In all the years I’ve been jailbreaking iPhones and testing jailbreak tweaks, one classic has always stood out to me in particular, and that was Conrad Kramer’s famous Graviboard. Just as the name suggests, this tweak brought real gravitational physics to your handset’s Home screen, causing all your app icons to fall in the direction of gravity.

Albeit released almost nine years ago, Graviboard was one of the coolest reasons to jailbreak an iPhone back in the day. Given the magnitude of the original tweak’s popularity, it’s unsurprising that there have been a few reincarnations since then. One of the most recent remakes to pay a viit to Cydia is Gravity by iOS developer Julio Verne.

In addition to invoking an ounce of nostalgia, Gravity lives up to its hype as an ‘alternative to Graviboard.’ As shown in the screenshot example above, the tweak recreates the same (or similar) gravitational physics you’d expect from the near-decade-old classic.

But as you might come to expect, Gravity is configurable. You’ll find a preference pane in the Settings app where you can customize the tweak to your liking:

Here, you can:

  • Toggle the tweak on or off on demand
  • Allow the tweak to activate automatically
  • Include the Dock icons
  • Allow app launches while the tweak is active
  • Enable icon rotation (to better simulate a fall)
  • Hide the icon labels
  • Adjust the fall’s ‘bounciness’
  • Adjust the fall’s ‘friction’
  • Adjust the fall’s ‘angular resistance’
  • Adjust the fall’s ‘fall speed’
  • Adjust the gravitational impact on the icons
  • Adjust the accelerometer’s update interval
  • Adjust the ‘explosive force’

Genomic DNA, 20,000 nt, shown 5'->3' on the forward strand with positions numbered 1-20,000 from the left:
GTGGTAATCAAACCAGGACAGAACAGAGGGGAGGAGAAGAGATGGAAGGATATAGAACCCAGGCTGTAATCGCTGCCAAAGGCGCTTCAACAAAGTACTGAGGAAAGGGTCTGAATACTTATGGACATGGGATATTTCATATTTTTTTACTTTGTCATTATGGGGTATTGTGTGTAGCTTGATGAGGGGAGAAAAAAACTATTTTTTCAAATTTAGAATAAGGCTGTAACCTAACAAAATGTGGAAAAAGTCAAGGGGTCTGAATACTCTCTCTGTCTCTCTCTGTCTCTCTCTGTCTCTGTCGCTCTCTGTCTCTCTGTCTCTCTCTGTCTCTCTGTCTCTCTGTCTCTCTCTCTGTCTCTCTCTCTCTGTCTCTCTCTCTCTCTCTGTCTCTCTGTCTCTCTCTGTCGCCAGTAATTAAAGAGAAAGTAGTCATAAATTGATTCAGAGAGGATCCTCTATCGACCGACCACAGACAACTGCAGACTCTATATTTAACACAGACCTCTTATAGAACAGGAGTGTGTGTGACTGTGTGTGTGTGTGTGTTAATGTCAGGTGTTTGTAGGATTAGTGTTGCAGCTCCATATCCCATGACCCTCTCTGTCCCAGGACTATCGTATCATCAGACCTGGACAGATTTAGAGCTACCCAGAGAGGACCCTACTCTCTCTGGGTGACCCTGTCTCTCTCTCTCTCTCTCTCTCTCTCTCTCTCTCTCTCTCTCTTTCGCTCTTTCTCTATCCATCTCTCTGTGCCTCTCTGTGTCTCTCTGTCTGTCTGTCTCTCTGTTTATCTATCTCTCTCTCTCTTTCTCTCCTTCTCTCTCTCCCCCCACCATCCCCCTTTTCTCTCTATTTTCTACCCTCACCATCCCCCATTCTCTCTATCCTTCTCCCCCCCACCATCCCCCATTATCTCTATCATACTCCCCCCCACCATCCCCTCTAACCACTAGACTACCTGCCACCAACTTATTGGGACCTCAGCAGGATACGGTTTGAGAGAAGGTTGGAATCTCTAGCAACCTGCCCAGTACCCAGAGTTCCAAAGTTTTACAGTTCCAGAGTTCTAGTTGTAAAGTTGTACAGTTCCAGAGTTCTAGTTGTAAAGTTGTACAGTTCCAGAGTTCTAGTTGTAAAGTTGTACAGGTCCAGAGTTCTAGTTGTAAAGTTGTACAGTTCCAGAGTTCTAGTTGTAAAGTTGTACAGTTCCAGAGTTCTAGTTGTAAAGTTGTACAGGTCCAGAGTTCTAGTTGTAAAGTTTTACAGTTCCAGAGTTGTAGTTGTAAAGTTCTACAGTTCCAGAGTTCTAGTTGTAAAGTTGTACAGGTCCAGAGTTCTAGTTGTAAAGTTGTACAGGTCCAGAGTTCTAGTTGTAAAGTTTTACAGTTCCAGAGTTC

• Move icons by swiping on them
  • Configure Activator actions:
    • For toggling the effect
    • For turning gravity on/off
    • For toggling the explosion effect
  • Reset all settings to their defaults

There’s obviously a lot of physics involved in developing a tweak of this caliber; that said, it’s nice how the preference pane isn’t overly-complicated in that regard. Using basic terminology like ‘bounciness,’ ‘friction,’ and ‘fall speed’ helps anyone (even those who aren’t physics majors) to understand how they’re configuring Gravity. Of course, trial and error tends to help too.

A quick note, however, is that the accelerometer is used to measure the motion that activates the gravitational effect. You can adjust the update interval of the accelerometer check, but do keep in mind that increasing this interval will negatively impact battery life as the software will tap into the sensor more frequently.

Unlike Graviboard and some of the reincarnates over the years, Gravity is a free download from Julio Verne’s beta repository in Cydia. If you’ve always appreciated these tweaks and never had the dough to cough up for them, then here’s your chance to snag it for free. Gravity works on all jailbroken devices running iOS 7-11 and is open source on the developer’s GitHub repository.

Are you happy to see a tweak like Gravity in this day and age of the jailbreak community? Discuss in the comments section below.